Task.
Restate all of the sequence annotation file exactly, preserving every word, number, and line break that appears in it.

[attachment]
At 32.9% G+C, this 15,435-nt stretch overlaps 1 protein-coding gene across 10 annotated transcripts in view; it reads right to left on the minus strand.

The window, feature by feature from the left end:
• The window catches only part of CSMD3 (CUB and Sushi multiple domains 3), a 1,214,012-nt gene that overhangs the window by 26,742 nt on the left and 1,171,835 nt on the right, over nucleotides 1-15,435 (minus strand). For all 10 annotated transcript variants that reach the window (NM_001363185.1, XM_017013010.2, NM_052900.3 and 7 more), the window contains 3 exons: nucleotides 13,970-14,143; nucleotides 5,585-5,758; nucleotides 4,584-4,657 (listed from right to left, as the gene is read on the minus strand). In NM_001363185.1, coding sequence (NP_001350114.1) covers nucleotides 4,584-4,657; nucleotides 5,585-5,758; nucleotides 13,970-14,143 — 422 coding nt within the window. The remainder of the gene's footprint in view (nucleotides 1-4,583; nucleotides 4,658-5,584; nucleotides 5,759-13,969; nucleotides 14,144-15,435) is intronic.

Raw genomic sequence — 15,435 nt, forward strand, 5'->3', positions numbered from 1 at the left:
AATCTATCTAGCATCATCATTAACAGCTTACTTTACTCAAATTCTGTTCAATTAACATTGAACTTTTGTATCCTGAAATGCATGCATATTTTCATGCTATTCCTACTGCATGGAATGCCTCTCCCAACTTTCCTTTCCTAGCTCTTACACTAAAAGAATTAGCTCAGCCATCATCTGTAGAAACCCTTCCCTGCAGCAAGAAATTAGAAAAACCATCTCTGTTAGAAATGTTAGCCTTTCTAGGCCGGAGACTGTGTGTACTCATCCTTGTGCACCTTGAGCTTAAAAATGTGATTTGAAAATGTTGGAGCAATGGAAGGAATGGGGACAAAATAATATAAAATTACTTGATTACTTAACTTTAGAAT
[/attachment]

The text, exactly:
At 32.9% G+C, this 15,435-nt stretch overlaps 1 protein-coding gene across 10 annotated transcripts in view; it reads right to left on the minus strand.

The window, feature by feature from the left end:
• The window catches only part of CSMD3 (CUB and Sushi multiple domains 3), a 1,214,012-nt gene that overhangs the window by 26,742 nt on the left and 1,171,835 nt on the right, over nucleotides 1-15,435 (minus strand). For all 10 annotated transcript variants that reach the window (NM_001363185.1, XM_017013010.2, NM_052900.3 and 7 more), the window contains 3 exons: nucleotides 13,970-14,143; nucleotides 5,585-5,758; nucleotides 4,584-4,657 (listed from right to left, as the gene is read on the minus strand). In NM_001363185.1, coding sequence (NP_001350114.1) covers nucleotides 4,584-4,657; nucleotides 5,585-5,758; nucleotides 13,970-14,143 — 422 coding nt within the window. The remainder of the gene's footprint in view (nucleotides 1-4,583; nucleotides 4,658-5,584; nucleotides 5,759-13,969; nucleotides 14,144-15,435) is intronic.

Raw genomic sequence — 15,435 nt, forward strand, 5'->3', positions numbered from 1 at the left:
AATCTATCTAGCATCATCATTAACAGCTTACTTTACTCAAATTCTGTTCAATTAACATTGAACTTTTGTATCCTGAAATGCATGCATATTTTCATGCTATTCCTACTGCATGGAATGCCTCTCCCAACTTTCCTTTCCTAGCTCTTACACTAAAAGAATTAGCTCAGCCATCATCTGTAGAAACCCTTCCCTGCAGCAAGAAATTAGAAAAACCATCTCTGTTAGAAATGTTAGCCTTTCTAGGCCGGAGACTGTGTGTACTCATCCTTGTGCACCTTGAGCTTAAAAATGTGATTTGAAAATGTTGGAGCAATGGAAGGAATGGGGACAAAATAATATAAAATTACTTGATTACTTAACTTTAGAAT